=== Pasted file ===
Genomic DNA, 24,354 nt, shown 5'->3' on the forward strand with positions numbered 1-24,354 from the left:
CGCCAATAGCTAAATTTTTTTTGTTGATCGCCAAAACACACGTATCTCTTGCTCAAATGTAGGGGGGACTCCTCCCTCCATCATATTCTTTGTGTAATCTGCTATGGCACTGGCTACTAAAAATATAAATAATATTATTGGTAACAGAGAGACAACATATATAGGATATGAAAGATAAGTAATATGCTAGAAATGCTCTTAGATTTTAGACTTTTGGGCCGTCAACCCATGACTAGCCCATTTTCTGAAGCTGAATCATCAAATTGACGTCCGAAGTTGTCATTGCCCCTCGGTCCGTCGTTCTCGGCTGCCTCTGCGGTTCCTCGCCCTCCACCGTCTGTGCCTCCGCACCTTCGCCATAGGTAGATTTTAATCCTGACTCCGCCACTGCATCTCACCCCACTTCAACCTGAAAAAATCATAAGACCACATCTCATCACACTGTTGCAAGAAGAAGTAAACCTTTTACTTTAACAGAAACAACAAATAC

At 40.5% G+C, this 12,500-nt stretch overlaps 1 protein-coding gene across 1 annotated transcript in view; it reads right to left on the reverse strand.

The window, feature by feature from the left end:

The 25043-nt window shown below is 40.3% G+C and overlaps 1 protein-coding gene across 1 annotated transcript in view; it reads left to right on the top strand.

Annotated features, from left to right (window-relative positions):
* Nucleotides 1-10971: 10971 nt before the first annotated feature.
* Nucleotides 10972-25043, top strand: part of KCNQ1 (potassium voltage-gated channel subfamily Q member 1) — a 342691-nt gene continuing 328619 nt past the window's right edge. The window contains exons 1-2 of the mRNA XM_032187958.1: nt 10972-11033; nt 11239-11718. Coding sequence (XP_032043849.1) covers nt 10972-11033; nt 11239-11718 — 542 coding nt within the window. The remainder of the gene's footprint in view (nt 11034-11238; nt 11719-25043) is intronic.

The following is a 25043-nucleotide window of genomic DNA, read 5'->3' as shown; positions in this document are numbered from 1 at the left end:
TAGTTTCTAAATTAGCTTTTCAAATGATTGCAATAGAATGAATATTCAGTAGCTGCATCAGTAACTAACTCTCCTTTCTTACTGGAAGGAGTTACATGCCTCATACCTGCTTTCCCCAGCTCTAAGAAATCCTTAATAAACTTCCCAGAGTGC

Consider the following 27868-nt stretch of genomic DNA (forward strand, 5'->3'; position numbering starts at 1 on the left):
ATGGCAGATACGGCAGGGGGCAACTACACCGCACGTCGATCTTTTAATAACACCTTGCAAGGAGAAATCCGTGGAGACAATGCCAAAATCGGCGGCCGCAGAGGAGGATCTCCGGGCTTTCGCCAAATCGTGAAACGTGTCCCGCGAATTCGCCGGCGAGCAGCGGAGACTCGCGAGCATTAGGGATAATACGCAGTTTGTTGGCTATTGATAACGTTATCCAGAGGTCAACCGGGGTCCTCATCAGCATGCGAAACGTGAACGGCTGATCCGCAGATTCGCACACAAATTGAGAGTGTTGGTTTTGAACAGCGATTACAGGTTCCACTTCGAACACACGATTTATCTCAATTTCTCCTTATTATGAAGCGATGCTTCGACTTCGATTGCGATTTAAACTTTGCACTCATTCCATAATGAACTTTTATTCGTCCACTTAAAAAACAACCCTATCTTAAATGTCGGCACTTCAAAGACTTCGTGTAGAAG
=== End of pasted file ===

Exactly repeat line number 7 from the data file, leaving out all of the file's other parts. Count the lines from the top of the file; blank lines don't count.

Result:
* Nucleotides 1-10971: 10971 nt before the first annotated feature.